Yesterday, I gave some PhD dissertation advice. Today, I will present some tips for PhD candidates ready for public defense.
In Norway, the public defense is a formal event with colleagues, friends, and family present—we typically also stream them on YouTube. The good thing is that when you are ready for the defense, the dissertation has already been accepted. Now it is time to show lecturing skills in the trial lecture and the ability to engage with peers in the disputation.
At RITMO, we have had many disputations over the last few years. You can have a look at RITMO’s disputation page for examples (and recordings) of previous events. As for everything we are doing, things are organized slightly differently between our three departments (musicology, psychology, and informatics). Still, these tips should work for all three department styles.
Some tips for the trial lecture
The trial lecture aims for the candidate to read up on a topic related to, but not overlapping with, the topic of their research and present it in the classic 45-minute lecture format.
There are a few things to remember:
Timing: When lecturing, keeping track of the time is essential. Running a minute short or long is fine, but 5 minutes is too much. Most PhD candidates have little experience with the 45-minute format. They are typically more comfortable with 15-20 minute research presentations. So, planning well and rehearsing the lecture to fit within the allocated 45 minutes is necessary. A trick is to have some video examples at the end that you can play if you have time or cut if you run short. Some extra slides can also be helpful in case you run too short.
Relax: Most people talk/read faster when stressed. Take that into account when you time your lecture. There are tricks to calm down while lecturing, even when stressed. Plan to take short breaks. Taking a sip of water from time to time helps space things out. Play some audio/video examples from time to time so that you can stand still and take a couple of deep breaths.
Answer the question: Be careful to explain how you answer the given topic/question at the beginning and end of the lecture. The trial lecture tests your ability to master a partly new topic in a relatively short period (typically two weeks of preparation time). It is wise to start by defining the key terms in the title and why you focus on a particular thing in the lecture.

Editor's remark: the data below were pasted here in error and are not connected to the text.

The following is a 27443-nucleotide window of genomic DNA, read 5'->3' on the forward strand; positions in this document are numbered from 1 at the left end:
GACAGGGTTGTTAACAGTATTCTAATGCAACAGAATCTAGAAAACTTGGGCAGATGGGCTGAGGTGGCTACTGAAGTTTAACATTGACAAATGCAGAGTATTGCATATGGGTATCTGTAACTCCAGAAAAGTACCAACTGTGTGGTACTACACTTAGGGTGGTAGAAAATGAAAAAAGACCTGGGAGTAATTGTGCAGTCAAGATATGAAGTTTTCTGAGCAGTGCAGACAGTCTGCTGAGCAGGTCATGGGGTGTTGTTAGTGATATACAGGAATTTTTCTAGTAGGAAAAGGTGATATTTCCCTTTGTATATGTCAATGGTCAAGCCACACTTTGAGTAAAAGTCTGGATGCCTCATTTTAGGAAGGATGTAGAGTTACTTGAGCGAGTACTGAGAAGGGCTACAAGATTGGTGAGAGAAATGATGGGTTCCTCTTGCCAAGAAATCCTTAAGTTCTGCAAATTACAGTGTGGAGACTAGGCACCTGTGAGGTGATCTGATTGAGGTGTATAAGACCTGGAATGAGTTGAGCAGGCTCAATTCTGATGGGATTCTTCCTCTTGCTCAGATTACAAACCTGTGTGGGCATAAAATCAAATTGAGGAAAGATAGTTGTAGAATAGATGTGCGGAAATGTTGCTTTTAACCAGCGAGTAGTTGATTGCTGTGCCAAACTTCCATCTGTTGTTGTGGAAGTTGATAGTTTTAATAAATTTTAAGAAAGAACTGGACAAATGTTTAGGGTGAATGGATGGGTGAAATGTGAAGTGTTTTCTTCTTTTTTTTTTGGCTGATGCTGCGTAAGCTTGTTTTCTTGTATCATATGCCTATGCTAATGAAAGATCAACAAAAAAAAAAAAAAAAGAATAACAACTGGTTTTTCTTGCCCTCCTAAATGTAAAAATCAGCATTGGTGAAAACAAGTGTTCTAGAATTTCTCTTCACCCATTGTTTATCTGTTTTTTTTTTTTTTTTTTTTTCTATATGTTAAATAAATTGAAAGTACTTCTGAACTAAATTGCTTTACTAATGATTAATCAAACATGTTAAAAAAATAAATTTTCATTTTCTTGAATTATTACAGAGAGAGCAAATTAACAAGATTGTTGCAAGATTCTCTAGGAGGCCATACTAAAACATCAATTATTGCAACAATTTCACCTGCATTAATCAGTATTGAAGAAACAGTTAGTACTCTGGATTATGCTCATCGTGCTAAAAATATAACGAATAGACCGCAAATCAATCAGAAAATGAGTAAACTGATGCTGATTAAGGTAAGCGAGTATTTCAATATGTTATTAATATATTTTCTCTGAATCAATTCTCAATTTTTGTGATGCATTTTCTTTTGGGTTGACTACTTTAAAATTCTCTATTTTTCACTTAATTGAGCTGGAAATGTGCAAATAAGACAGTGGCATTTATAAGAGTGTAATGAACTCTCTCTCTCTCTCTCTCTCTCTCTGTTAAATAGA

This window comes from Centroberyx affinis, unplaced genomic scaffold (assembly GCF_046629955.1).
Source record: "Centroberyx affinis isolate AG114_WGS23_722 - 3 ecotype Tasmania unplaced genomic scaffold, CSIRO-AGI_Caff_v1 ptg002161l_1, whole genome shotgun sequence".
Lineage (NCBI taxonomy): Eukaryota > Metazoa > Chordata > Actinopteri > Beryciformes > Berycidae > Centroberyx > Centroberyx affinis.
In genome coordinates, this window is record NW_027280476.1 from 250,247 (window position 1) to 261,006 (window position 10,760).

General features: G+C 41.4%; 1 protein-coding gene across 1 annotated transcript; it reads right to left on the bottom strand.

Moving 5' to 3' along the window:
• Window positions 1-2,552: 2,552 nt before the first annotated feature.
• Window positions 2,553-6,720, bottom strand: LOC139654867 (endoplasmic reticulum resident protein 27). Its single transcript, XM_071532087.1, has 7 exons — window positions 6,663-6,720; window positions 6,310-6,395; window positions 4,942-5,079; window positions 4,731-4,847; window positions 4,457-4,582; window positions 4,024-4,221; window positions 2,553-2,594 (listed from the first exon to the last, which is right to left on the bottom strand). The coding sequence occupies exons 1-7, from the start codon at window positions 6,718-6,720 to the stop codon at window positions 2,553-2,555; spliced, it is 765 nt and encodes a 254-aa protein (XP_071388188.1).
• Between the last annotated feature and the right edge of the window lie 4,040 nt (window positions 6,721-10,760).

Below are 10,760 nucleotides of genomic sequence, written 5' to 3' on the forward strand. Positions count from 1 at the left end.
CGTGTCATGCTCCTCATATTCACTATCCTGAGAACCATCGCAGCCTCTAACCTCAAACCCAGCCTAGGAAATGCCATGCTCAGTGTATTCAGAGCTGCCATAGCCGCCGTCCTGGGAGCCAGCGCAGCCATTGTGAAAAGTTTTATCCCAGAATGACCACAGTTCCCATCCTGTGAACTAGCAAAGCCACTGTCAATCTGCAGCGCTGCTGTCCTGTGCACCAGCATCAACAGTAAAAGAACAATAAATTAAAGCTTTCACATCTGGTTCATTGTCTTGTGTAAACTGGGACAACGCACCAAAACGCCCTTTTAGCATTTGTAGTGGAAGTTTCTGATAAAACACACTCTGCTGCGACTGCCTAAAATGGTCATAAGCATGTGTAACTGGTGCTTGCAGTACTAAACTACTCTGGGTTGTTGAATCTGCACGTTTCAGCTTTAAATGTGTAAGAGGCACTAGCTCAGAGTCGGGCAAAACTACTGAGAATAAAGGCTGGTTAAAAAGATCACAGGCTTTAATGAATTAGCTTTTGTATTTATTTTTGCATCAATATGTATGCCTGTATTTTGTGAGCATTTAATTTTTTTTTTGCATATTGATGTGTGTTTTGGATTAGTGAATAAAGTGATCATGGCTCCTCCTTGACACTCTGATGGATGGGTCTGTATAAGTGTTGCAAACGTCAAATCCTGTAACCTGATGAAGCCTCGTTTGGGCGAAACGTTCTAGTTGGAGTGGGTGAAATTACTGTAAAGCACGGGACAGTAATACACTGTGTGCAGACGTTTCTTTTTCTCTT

Technical problems: You should test your setup a few times before the trial lecture. A big question is whether to use your laptop or the desktop PC in the hall. Using your laptop may make sense if you want to show something requiring special software. You are also better at troubleshooting on your own system. However, if you only have “normal” slides, running it from a desktop PC with a cabled internet connection may be better. Often, the desktop PC is optimized to work well with the projector and sound system and may lead to less trouble in general. In any case, test everything fully at least a day in advance.
Usually, there are no questions after a trial lecture, but be prepared for anything.
Some tips for the disputation
Remember that your opponents are generally positive about your work. If not, they would not have accepted your dissertation for public defense, and they would not spend time asking you questions. Also, remember that sometimes the opponents can be nervous too. They are also put on the spot when summarizing and commenting publicly on your work.
A few things to remember:
Repeat the question: Ask for clarification if you do not hear or understand the question. Then, you can repeat or rephrase the question as part of your answer. That buys you a little time to think and ensures you are on the right track.
Write down the question: Some opponents may ask several independent questions in one long comment. Then, it helps to keep pen and paper at hand so that you can write them down and sketch a few words to use as part of your answer.
Have manuscript available: Many opponents will come with notes in the original manuscript you submitted. This may differ slightly in layout and page numbers from the final printed dissertation. You should have both versions if they ask you to explain a detail on page 74.
Have slides available: It is good to have your laptop connected to be able to pull up data or media to illustrate a point quickly.
Weird questions: Be prepared for out-of-topic questions and how to get back on track if they ask about something out of your comfort zone.
Even though the disputation may sound horrifying, most people enjoy it once they start. It is a unique opportunity to discuss your research with international experts in detail.